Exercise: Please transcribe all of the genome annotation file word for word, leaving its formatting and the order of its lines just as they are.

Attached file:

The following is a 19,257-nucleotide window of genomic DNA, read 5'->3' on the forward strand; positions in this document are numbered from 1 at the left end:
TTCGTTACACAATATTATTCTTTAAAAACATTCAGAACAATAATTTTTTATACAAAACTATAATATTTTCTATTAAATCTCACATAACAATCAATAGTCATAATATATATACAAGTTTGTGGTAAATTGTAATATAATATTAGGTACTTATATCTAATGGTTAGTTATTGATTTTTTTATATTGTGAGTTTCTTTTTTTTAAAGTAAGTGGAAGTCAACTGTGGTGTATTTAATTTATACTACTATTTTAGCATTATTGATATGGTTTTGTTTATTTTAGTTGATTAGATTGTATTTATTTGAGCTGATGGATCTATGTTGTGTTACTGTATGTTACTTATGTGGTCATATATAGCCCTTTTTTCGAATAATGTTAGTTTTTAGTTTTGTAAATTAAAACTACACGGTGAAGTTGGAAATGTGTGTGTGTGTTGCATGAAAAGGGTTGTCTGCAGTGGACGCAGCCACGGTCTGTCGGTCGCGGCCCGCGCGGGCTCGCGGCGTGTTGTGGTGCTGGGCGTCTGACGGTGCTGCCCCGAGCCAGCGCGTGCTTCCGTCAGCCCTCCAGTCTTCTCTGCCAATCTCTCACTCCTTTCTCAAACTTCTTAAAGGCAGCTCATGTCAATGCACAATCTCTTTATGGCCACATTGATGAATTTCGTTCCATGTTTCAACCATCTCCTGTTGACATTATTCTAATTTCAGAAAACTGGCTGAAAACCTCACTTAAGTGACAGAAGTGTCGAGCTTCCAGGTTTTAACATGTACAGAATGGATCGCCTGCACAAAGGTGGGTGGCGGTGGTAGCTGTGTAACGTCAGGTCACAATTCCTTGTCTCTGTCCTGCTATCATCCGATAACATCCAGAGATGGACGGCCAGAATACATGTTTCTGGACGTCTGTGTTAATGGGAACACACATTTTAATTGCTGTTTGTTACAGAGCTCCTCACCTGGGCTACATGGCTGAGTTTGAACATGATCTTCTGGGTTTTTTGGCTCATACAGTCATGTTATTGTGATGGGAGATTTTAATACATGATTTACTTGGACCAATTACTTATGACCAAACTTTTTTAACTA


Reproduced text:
The following is a 19,257-nucleotide window of genomic DNA, read 5'->3' on the forward strand; positions in this document are numbered from 1 at the left end:
TTCGTTACACAATATTATTCTTTAAAAACATTCAGAACAATAATTTTTTATACAAAACTATAATATTTTCTATTAAATCTCACATAACAATCAATAGTCATAATATATATACAAGTTTGTGGTAAATTGTAATATAATATTAGGTACTTATATCTAATGGTTAGTTATTGATTTTTTTATATTGTGAGTTTCTTTTTTTTAAAGTAAGTGGAAGTCAACTGTGGTGTATTTAATTTATACTACTATTTTAGCATTATTGATATGGTTTTGTTTATTTTAGTTGATTAGATTGTATTTATTTGAGCTGATGGATCTATGTTGTGTTACTGTATGTTACTTATGTGGTCATATATAGCCCTTTTTTCGAATAATGTTAGTTTTTAGTTTTGTAAATTAAAACTACACGGTGAAGTTGGAAATGTGTGTGTGTGTTGCATGAAAAGGGTTGTCTGCAGTGGACGCAGCCACGGTCTGTCGGTCGCGGCCCGCGCGGGCTCGCGGCGTGTTGTGGTGCTGGGCGTCTGACGGTGCTGCCCCGAGCCAGCGCGTGCTTCCGTCAGCCCTCCAGTCTTCTCTGCCAATCTCTCACTCCTTTCTCAAACTTCTTAAAGGCAGCTCATGTCAATGCACAATCTCTTTATGGCCACATTGATGAATTTCGTTCCATGTTTCAACCATCTCCTGTTGACATTATTCTAATTTCAGAAAACTGGCTGAAAACCTCACTTAAGTGACAGAAGTGTCGAGCTTCCAGGTTTTAACATGTACAGAATGGATCGCCTGCACAAAGGTGGGTGGCGGTGGTAGCTGTGTAACGTCAGGTCACAATTCCTTGTCTCTGTCCTGCTATCATCCGATAACATCCAGAGATGGACGGCCAGAATACATGTTTCTGGACGTCTGTGTTAATGGGAACACACATTTTAATTGCTGTTTGTTACAGAGCTCCTCACCTGGGCTACATGGCTGAGTTTGAACATGATCTTCTGGGTTTTTTGGCTCATACAGTCATGTTATTGTGATGGGAGATTTTAATACATGATTTACTTGGACCAATTACTTATGACCAAACTTTTTTAACTA